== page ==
Ryan Mallett got off to a great start, looking right at home in an NFL stadium.
He might've gone home awfully disappointed, though, if Tramain Thomas hadn't snatched an interception in the end zone on the game's final play.
Mallett threw three touchdown passes in the first half, but failed to build on it and No. 11 Arkansas ended up needing to hold on for a 24-17 victory over Texas A&M at Cowboys Stadium on Saturday.
"I tried to knock it down against Georgia and they almost caught it, so I had it in my mindset that I was going up to get the ball," Thomas said.
He did, and the Razorbacks (4-1) came away with a much-needed win between a home loss to No. 1 Alabama and a trip to No. 8 Auburn.
Arkansas had several chances to put the game away early, between leading 21-7 with 53 seconds left in the first half and recovering three fumbles inside the Aggies' 40-yard line.
They just couldn't do it. They got only one field goal out of the turnovers, missing another and botching a fake. Mallett was bottled up by a defense that took away his deep routes. A&M (3-2) sacked him three times; he'd gone down only six all season. One came from Von Miller, who led the nation with 17 last season but had been shut out so far this season. The Aggies only had five sacks coming in.
"We're not used to not-executing like that," Arkansas coach Bobby Petrino said. "They put a lot of pressure on you with their different looks. They threw a couple spin looks in, where they look like they were bringing up one side and brought it the other."
The Aggies were coming off a tough loss, too, a wild game at Oklahoma State blown by five turnovers.
A&M wound up giving the ball away four times — the fourth straight game that happened. Yet quarterback Jerrod Johnson squeezed in enough big plays to keep things interesting all the way to the end.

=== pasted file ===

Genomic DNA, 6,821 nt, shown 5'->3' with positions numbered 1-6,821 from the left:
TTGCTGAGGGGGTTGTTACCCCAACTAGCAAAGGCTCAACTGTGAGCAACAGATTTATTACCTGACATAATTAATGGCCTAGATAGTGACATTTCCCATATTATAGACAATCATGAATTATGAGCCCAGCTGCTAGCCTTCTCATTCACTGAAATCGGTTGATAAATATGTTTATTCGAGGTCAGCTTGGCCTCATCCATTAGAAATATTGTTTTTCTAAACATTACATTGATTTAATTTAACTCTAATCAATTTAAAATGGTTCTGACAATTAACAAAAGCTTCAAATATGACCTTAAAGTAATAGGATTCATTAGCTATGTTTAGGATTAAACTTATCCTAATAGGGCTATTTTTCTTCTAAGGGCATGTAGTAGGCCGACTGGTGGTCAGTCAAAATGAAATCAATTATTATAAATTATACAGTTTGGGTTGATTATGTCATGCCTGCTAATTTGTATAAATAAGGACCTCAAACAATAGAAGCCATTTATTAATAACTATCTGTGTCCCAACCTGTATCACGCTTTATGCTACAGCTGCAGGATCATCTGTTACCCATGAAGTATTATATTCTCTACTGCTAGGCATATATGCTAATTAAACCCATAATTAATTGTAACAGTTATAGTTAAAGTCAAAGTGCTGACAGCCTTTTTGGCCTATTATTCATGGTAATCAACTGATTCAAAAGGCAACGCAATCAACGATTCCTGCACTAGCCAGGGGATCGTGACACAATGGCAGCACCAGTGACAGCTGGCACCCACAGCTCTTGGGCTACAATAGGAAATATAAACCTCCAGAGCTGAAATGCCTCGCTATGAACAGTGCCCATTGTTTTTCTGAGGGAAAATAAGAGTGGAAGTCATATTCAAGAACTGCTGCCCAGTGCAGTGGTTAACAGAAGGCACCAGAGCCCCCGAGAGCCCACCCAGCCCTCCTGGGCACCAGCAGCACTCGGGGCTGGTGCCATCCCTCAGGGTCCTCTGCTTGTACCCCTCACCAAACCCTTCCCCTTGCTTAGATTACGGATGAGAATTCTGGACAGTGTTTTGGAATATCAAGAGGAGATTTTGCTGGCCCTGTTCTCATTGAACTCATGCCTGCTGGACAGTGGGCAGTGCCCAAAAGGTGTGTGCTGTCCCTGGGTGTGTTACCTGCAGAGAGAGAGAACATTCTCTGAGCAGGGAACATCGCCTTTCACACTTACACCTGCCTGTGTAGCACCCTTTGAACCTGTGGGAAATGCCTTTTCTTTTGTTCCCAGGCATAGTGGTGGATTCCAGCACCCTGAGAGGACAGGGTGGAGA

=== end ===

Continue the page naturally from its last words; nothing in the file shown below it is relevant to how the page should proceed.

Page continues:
"Regardless of people saying, 'Well, you played a good game,' we can't accept that," Aggies coach Mike Sherman said.
On the final drive, Johnson converted a third-and-10 and a fourth-and-14. A pass interference penalty put A&M on the Arkansas 39 with 6 seconds left, setting up the dramatic last play.
He was aiming for Jeff Fuller, which only made sense. Fuller caught eight passes for 154 yards, including a 69-yarder and a 31-yard touchdown. Johnson finished 15 of 40 for 212 yards.
Johnson came in with eight interceptions in his last six quarters. His only interception this time was on the final play.
"I'd be lying to say that he didn't internalize a little pressure on himself to make sure he didn't have any miscues with the football, but it didn't take away his aggressiveness," Sherman said. "He read things very well and made good decisions and made some big-time throws."
But not of Mallett's caliber.
Built like a prototype NFL quarterback, he played like it, too, at first — opening the game with an 80-yard drive, capped by a 9-yard touchdown pass to Joe Adams, then bouncing back from an interception to hit Cobi Hamilton on a 71-yard touchdown pass that was so well done it could become the centerpiece of his Heisman Trophy promotional campaign.
Whatever adjustments A&M made after that, Arkansas was unable to figure them out.
Mallett threw for 132 yards in the first quarter, then just 178 the rest of the game. His total of 310 marked the fifth time he's cracked 300 this season, already tying the full-season record he set last year. He completed 27 of 38 passes.
Knile Davis ran for a career-high 82 yards, including a 45-yard burst on the opening drive. Broderick Green added 58 yards, but the SEC's worst rushing attack never scared A&M enough to loosen up the passing lanes for Mallett.
This is the second game in a 10-year series between these schools at the stadium built by Dallas Cowboys owner Jerry Jones, an Arkansas alum. His Razorbacks won 47-19 last year.
The game drew 65,622, and caused for quite a traffic day in Arlington as a baseball playoff game between the Texas Rangers and Tampa Bay Rays started 1½ hours after kickoff.